After a casual glance at his job and his sunny approach to life, you might believe the Yukon’s federal Green Party candidate is at odds with himself.
However, you would be wrong.
Sure, John Streicker is a climate change expert and an optimist.
But you can be both, says Streicker , who writes regular climate-change articles for Encyclopedia Britannica.
Streicker is convinced climate change will be corrected.
Of course, it may not be pretty.
“I’m not an optimist as in I’m certain we’re going to do this well,” said Streicker , past co-ordinator of Northern Climate Exchange.
“But I am certain we will resolve the problem — either you do it the easy way or the hard way.”
The easy way would be to address climate change immediately.
“Then we could deal with it now in a more proactive form,” he said.
If climate change is ignored, it will still resolve itself, said Streicker.
“But there will be a lot of havoc.”
As climate change worsens, there will be economic downturns, scads of displaced people and bloody wars over things like food and water, he said.
“Then people will start to shift,” said Streicker .
“Because they will be aghast.”
That’s the hard way.
Streicker doesn’t believe environmentalists who say, “humans are toast.”
Humans are adaptable, he said.
“But climate change, if ignored, could cause serious problems we would never wish on ourselves.
“You don’t have to go to complete annihilation to say that this isn’t good.”
As the Green Party rep, Streicker sees a golden opportunity.
“In the North, we’re becoming geo-political,” he said.
People are beginning to pay attention to what’s happening to northern regions, he said.
“This year alone we lost 20 per cent of our sea ice.”
The North has a lot of sway, he said.
“And we could use this to create a better world.”
In October, Streicker was the keynote speaker at an oil and gas best-practices symposium in Inuvik.
He addressed non-government organizations, government officials and Big Oil reps, including industry guys from Conco Philips and Imperial Oil.
His message was simple.
Oil and gas are causing climate change.
This, in turn, warms the North. The sea ice is melting.
“Soon there’ll be a land rush to claim the oil and gas resources under that melting ice,” he said.
And with oil over $90 a barrel, development isn’t going to stop, said Streicker .
The point of the symposium was to “all come together to talk a common language about how this development should take place.”
Before Streicker spoke, the delegates heard from a National Research Council representative.
Her idea was use the marketplace to control climate change through a licensing regime.
Industry would pay for permits to extract resources.
The problem is that this is just another layer of red tape, said Streicker.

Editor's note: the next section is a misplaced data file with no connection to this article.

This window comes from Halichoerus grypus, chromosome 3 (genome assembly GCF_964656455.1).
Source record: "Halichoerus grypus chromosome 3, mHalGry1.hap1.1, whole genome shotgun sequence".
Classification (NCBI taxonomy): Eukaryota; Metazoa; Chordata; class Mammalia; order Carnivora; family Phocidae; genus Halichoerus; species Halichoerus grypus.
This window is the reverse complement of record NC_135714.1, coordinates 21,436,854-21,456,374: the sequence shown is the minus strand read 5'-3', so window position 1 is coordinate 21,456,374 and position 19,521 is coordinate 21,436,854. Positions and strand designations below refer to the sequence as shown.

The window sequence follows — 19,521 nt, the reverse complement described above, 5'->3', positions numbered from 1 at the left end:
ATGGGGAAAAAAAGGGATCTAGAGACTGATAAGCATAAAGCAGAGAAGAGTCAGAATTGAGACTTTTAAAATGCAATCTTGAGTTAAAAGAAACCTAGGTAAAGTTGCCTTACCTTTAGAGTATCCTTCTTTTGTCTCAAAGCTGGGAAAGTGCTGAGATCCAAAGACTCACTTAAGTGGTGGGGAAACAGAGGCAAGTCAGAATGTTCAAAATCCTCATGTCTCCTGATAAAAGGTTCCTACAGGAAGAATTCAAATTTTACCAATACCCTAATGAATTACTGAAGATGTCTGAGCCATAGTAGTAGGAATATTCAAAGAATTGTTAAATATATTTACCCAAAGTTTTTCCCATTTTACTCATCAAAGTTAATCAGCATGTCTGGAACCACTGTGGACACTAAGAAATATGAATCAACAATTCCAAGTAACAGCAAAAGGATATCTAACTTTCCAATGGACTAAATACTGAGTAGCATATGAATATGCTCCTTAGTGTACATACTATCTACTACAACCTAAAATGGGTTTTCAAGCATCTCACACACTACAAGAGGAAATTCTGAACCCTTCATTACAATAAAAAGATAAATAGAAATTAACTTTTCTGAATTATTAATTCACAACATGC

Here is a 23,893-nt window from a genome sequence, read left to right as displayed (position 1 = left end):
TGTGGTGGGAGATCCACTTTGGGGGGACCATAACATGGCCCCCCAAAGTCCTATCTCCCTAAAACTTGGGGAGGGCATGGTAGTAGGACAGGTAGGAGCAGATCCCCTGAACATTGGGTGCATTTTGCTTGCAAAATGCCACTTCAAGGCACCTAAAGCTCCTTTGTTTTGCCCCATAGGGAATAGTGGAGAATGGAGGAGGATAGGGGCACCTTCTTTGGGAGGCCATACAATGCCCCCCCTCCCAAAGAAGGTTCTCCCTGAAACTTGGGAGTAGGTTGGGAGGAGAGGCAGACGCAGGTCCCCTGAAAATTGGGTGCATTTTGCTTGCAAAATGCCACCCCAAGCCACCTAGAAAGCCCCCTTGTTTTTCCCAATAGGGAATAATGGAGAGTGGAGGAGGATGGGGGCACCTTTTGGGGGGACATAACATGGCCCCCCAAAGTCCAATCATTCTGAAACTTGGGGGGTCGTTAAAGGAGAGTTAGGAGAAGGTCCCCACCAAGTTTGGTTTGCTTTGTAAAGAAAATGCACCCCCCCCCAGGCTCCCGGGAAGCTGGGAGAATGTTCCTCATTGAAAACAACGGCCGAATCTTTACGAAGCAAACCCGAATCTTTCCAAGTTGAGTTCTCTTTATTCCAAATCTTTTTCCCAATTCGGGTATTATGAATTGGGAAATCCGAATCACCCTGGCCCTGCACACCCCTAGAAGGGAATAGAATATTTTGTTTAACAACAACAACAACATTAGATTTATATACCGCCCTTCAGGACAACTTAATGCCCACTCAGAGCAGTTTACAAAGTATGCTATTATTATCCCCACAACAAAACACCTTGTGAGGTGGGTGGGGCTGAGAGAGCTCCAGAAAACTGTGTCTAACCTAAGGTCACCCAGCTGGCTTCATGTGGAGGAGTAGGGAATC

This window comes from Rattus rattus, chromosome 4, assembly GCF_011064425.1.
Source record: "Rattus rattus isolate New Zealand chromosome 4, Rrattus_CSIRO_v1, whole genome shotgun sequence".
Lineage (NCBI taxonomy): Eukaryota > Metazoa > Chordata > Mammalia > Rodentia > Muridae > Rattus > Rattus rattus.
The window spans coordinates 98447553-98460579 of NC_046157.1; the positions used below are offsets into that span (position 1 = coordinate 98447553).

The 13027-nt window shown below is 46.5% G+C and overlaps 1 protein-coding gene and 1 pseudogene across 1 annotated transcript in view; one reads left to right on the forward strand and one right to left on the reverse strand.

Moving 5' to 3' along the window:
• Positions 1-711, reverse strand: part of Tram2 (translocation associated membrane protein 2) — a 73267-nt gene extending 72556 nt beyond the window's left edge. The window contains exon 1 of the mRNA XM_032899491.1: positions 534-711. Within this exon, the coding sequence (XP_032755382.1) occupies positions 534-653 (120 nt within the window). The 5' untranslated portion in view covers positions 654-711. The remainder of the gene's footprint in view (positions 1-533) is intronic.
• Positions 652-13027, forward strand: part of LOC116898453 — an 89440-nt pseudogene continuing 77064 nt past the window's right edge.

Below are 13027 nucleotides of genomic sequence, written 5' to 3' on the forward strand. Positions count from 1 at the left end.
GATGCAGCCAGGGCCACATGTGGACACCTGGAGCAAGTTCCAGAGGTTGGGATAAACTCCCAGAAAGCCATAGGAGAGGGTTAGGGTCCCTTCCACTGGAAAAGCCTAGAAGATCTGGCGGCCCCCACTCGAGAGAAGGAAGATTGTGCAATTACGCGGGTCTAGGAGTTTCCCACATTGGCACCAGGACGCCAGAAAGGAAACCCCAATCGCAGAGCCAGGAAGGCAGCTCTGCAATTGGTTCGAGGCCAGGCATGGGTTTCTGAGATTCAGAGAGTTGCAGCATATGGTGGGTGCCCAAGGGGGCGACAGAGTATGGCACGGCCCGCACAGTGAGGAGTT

“There are already so many regulatory loopholes.”
Streicker ’s solution also uses the marketplace.
But it’s simple — put a carbon tax on oil and gas usage.
“This distributes the problem to where it belongs,” he said.
“The problem is created by burning oil and gas. So, take the money from there.”
Drivers filling up at the pumps, homeowners heating with oil and industry burning fossil fuels would all be forced to pay for usage.
“It would force people to become more efficient,” said Streicker .
And the money from the tax could be put into subsidizing renewables, he added.
It is going to cost money to fix climate change, said Streicker .
“So let’s use the market to correct that problem because that’s what the market does well.”
After his speech at the symposium, Streicker got job offers from industry and government.
But the Marsh Lake resident is turning his attention to politics.
The Green Party’s platform is very similar to mine, said Streicker.
“The Green Party wants to shift the tax base away from payroll and income taxes, to promote things like work and business and demote things like polluting the environment — which creates this big problem called climate change.”
The party is often criticized for its narrow focus.
But it stands for more than just the environment, he said.
“It’s socially progressive, fiscally responsible and environmentally sustainable — the idea is to pick out people, economics and environment.”
Under the current political spectrum, the party’s not left or right, added Streicker .
“It just says these are the problems. How do we solve them? And then it creates a government around that.”
It’s not about pushing things off until the next term of office, he said.
Streicker is worried about the Yukon.
“Right now it seems we’re shooting for boom and bust,” he said.
“We’re lining ourselves up for a drop at the far side.”
Instead, the territory should learn from where it’s gone wrong in the past, he said.
It should work to sustain the boom.
And that will only happen by taking both the environment and development into account, said Streicker .